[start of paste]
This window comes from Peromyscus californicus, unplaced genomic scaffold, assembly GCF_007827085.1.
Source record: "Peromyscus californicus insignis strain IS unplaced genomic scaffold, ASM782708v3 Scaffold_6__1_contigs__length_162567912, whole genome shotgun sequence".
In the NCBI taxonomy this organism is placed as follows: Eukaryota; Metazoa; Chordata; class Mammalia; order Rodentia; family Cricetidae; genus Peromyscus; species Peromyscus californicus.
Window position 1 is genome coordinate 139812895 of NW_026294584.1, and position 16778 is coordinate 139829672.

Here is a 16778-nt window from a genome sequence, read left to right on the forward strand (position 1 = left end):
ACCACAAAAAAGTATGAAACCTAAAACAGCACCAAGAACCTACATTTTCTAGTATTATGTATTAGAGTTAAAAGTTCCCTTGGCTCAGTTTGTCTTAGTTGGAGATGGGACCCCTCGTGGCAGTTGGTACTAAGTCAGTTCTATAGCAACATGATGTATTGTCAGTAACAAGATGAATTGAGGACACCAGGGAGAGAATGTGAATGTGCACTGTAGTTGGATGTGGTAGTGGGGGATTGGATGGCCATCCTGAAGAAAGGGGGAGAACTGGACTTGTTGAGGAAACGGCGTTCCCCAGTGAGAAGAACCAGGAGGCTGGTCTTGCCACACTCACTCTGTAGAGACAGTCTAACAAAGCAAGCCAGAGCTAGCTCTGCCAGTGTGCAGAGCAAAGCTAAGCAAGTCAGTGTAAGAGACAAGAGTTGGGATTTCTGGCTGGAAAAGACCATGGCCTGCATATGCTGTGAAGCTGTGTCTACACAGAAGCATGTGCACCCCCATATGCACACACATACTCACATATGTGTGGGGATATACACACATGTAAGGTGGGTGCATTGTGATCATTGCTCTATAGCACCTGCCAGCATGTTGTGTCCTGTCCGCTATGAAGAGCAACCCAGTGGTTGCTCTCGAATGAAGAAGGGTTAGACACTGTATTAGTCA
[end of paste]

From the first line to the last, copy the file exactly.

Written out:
This window comes from Peromyscus californicus, unplaced genomic scaffold, assembly GCF_007827085.1.
Source record: "Peromyscus californicus insignis strain IS unplaced genomic scaffold, ASM782708v3 Scaffold_6__1_contigs__length_162567912, whole genome shotgun sequence".
In the NCBI taxonomy this organism is placed as follows: Eukaryota; Metazoa; Chordata; class Mammalia; order Rodentia; family Cricetidae; genus Peromyscus; species Peromyscus californicus.
Window position 1 is genome coordinate 139812895 of NW_026294584.1, and position 16778 is coordinate 139829672.

Here is a 16778-nt window from a genome sequence, read left to right on the forward strand (position 1 = left end):
ACCACAAAAAAGTATGAAACCTAAAACAGCACCAAGAACCTACATTTTCTAGTATTATGTATTAGAGTTAAAAGTTCCCTTGGCTCAGTTTGTCTTAGTTGGAGATGGGACCCCTCGTGGCAGTTGGTACTAAGTCAGTTCTATAGCAACATGATGTATTGTCAGTAACAAGATGAATTGAGGACACCAGGGAGAGAATGTGAATGTGCACTGTAGTTGGATGTGGTAGTGGGGGATTGGATGGCCATCCTGAAGAAAGGGGGAGAACTGGACTTGTTGAGGAAACGGCGTTCCCCAGTGAGAAGAACCAGGAGGCTGGTCTTGCCACACTCACTCTGTAGAGACAGTCTAACAAAGCAAGCCAGAGCTAGCTCTGCCAGTGTGCAGAGCAAAGCTAAGCAAGTCAGTGTAAGAGACAAGAGTTGGGATTTCTGGCTGGAAAAGACCATGGCCTGCATATGCTGTGAAGCTGTGTCTACACAGAAGCATGTGCACCCCCATATGCACACACATACTCACATATGTGTGGGGATATACACACATGTAAGGTGGGTGCATTGTGATCATTGCTCTATAGCACCTGCCAGCATGTTGTGTCCTGTCCGCTATGAAGAGCAACCCAGTGGTTGCTCTCGAATGAAGAAGGGTTAGACACTGTATTAGTCA